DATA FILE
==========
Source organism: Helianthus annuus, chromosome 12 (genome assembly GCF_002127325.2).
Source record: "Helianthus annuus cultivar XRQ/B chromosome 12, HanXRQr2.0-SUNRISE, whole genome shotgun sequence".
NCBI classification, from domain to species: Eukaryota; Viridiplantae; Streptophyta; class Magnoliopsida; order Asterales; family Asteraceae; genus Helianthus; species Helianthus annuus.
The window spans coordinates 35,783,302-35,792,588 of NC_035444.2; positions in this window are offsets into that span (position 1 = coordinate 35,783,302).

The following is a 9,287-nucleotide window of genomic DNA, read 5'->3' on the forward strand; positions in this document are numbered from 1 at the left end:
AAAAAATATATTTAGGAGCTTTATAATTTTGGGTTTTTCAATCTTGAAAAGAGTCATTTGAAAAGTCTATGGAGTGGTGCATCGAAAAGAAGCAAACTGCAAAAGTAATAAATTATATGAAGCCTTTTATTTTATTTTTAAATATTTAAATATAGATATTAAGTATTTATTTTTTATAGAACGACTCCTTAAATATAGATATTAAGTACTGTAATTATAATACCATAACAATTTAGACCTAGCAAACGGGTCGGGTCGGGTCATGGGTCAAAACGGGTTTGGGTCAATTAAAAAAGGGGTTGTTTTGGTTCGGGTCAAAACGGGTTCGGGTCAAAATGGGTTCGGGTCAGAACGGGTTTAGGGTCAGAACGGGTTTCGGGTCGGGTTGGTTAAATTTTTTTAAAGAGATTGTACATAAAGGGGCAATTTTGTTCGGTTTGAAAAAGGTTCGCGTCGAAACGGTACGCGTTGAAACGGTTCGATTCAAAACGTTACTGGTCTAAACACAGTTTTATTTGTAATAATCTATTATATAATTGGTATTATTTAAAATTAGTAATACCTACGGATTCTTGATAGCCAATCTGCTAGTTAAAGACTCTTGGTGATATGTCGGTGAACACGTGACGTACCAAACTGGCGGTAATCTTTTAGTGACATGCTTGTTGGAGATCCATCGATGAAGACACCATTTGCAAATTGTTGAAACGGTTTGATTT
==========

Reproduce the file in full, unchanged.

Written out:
Source organism: Helianthus annuus, chromosome 12 (genome assembly GCF_002127325.2).
Source record: "Helianthus annuus cultivar XRQ/B chromosome 12, HanXRQr2.0-SUNRISE, whole genome shotgun sequence".
NCBI classification, from domain to species: Eukaryota; Viridiplantae; Streptophyta; class Magnoliopsida; order Asterales; family Asteraceae; genus Helianthus; species Helianthus annuus.
The window spans coordinates 35,783,302-35,792,588 of NC_035444.2; positions in this window are offsets into that span (position 1 = coordinate 35,783,302).

The following is a 9,287-nucleotide window of genomic DNA, read 5'->3' on the forward strand; positions in this document are numbered from 1 at the left end:
AAAAAATATATTTAGGAGCTTTATAATTTTGGGTTTTTCAATCTTGAAAAGAGTCATTTGAAAAGTCTATGGAGTGGTGCATCGAAAAGAAGCAAACTGCAAAAGTAATAAATTATATGAAGCCTTTTATTTTATTTTTAAATATTTAAATATAGATATTAAGTATTTATTTTTTATAGAACGACTCCTTAAATATAGATATTAAGTACTGTAATTATAATACCATAACAATTTAGACCTAGCAAACGGGTCGGGTCGGGTCATGGGTCAAAACGGGTTTGGGTCAATTAAAAAAGGGGTTGTTTTGGTTCGGGTCAAAACGGGTTCGGGTCAAAATGGGTTCGGGTCAGAACGGGTTTAGGGTCAGAACGGGTTTCGGGTCGGGTTGGTTAAATTTTTTTAAAGAGATTGTACATAAAGGGGCAATTTTGTTCGGTTTGAAAAAGGTTCGCGTCGAAACGGTACGCGTTGAAACGGTTCGATTCAAAACGTTACTGGTCTAAACACAGTTTTATTTGTAATAATCTATTATATAATTGGTATTATTTAAAATTAGTAATACCTACGGATTCTTGATAGCCAATCTGCTAGTTAAAGACTCTTGGTGATATGTCGGTGAACACGTGACGTACCAAACTGGCGGTAATCTTTTAGTGACATGCTTGTTGGAGATCCATCGATGAAGACACCATTTGCAAATTGTTGAAACGGTTTGATTT